So, Where’s the Loonie Going?

About three years ago, just before the commodities’ boom, there was a following of analysts who expected our loonie to hit parity in the near future. I’m not sure if that “near future” extended for three years or so, but the Canadian dollar got there eventually. And then, within just two months of breaking a three decades’ old record, our loonie erased two more decades of history, hitting the target of US$1.10

And while the loonie hitting the 30-year old record had to do with the strength of the Canadian economy and the boom in the commodity markets, the $0.10 our Canadian bird “swallowed” in the last two months appears to have more to do with the creditworthiness, or lack thereof, of some of the biggest birds on Wall Street, such as Merrill Lynch, Citigroup and Bear Sterns. This first-credit-creating-then-credit-destroying Holy Trinity managed “tri-handedly” to cut the greenback at its knees.

Granted, the U.S. dollar has lost much of its luster since the big tech bubble bang, but it owes this latest descent to the best and the smartest on Wall Street, these brilliant mathematicians and statisticians who kept on coming up with more complex, new investment vehicles that eventually chipped off much of the U.S. global economic prestige.

Since this summer, hard financial truths have kept on hitting us like demolition balls. We found out that the U.S.; that is, the major Wall Street powerhouses, were on the hook for hundreds of billions of dollars in dubious mortgage and asset-backed securities. These revelations resulted in sort of a double-whammy for investors; not only were the overall stock markets taking a beating, but also those investors holding shares in troubled financial institutions have experienced declining portfolios.

The most obvious victim of the high-risk mortgage debacle in the U.S. was the greenback, of course. On the other side of the equation were gold and, due to proximity, the Canadian dollar. Namely, with the U.S. dollar weakening across the globe, the Canadian dollar took the role of an extremely appealing alternative investment in North America’s currency and other markets. Of course, the fact that Canada is strong fundamentally couldn’t have hurt either.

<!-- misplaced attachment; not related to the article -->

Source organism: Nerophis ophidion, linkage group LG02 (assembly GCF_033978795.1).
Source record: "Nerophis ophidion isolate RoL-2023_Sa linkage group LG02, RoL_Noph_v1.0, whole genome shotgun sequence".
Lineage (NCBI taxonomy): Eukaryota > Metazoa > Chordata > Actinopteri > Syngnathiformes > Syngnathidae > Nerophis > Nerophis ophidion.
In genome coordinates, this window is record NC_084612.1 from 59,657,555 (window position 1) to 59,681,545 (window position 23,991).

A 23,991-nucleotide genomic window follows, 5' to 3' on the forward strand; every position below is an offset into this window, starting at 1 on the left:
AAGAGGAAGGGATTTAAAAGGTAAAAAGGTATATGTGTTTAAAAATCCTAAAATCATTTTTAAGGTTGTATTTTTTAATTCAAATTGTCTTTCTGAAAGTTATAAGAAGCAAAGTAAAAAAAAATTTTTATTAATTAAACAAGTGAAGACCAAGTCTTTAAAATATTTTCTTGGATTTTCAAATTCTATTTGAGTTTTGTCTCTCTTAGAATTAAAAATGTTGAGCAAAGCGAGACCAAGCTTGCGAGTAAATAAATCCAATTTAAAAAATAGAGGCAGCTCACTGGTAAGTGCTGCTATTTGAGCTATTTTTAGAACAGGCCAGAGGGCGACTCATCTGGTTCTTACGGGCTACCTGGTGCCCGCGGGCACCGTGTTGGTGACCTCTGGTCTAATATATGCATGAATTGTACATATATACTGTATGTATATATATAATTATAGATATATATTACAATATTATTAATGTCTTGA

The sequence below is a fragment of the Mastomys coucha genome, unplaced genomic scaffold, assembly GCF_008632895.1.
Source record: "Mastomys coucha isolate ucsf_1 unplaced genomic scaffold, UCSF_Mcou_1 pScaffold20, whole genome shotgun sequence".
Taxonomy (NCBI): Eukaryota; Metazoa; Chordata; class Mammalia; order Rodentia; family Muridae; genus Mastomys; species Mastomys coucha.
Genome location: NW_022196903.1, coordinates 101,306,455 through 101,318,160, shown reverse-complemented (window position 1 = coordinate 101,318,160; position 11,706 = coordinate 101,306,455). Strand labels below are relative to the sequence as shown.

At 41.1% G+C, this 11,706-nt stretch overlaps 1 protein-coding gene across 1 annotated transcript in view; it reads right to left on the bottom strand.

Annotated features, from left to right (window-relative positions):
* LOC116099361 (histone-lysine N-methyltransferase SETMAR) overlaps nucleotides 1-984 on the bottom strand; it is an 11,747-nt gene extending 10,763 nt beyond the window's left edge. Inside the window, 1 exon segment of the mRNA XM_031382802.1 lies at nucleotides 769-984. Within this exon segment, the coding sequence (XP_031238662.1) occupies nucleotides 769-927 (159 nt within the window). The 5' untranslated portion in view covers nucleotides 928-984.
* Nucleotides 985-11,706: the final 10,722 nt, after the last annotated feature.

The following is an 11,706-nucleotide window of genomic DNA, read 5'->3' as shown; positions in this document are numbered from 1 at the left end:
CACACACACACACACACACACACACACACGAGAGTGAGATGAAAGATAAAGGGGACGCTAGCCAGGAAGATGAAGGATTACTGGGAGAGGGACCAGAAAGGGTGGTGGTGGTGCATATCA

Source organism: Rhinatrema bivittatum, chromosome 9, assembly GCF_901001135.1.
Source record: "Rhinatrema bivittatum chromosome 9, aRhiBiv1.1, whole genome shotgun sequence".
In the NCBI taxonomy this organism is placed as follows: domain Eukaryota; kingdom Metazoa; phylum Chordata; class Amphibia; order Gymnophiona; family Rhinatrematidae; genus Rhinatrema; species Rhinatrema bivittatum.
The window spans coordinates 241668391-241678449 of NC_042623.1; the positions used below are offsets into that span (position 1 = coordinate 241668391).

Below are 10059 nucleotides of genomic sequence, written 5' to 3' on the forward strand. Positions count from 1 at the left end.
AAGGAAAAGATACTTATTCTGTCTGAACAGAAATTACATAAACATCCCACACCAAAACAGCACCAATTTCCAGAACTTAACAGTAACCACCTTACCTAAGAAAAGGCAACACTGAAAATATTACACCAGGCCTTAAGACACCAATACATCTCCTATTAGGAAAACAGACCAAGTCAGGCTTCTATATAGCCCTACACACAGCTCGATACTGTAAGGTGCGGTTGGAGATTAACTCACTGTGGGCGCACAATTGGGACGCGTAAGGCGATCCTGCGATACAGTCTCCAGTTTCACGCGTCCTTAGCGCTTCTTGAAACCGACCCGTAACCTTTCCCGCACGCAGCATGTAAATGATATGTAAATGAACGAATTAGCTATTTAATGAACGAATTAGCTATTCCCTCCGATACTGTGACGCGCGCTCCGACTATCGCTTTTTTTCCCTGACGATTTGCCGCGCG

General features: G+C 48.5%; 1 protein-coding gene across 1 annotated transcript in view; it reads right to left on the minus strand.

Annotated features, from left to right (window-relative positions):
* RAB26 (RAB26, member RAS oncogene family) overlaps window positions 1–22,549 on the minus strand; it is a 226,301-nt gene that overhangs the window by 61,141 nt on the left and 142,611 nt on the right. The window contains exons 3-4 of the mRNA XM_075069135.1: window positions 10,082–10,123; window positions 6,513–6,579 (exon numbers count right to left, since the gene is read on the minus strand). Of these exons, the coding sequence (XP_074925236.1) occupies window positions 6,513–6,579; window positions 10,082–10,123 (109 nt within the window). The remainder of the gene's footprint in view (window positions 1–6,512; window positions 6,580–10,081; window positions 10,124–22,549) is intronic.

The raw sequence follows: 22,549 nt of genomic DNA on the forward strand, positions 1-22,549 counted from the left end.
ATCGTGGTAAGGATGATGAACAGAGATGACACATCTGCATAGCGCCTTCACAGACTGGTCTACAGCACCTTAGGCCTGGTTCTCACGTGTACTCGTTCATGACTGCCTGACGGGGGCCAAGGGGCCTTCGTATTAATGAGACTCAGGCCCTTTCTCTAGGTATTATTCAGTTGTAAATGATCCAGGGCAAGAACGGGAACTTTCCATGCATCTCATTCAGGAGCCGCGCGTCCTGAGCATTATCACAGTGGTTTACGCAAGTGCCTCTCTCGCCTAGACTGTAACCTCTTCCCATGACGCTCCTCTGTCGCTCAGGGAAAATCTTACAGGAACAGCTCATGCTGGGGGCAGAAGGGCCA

And while the rest of the world struggled to make sense of how an obscure market segment could bring down the world’s most powerful economy to its knees, the Wall Street bosses reportedly laughed off weeks of financial crises by engaging in their favorite pastimes, such as golf, bridge, and who knows what else. That was the last straw for many investors, who dumped shares of big U.S. banks, along with their bonds and, when they were done, they went for the dollar’s jugular.

Both domestic and international loathing for Wall Street has reached critical mass. This is why even Canada, though certainly no stranger to controversy, appears to be a straight shooter to global investors. And while the U.S. dollar and Wall Street bankers are choking the life out of each other, the loonie and gold are running away with the loot. Some analysts expect the loonie to reach and maintain levels substantially above parity, even if prices of oil come back down US$20.00 per barrel.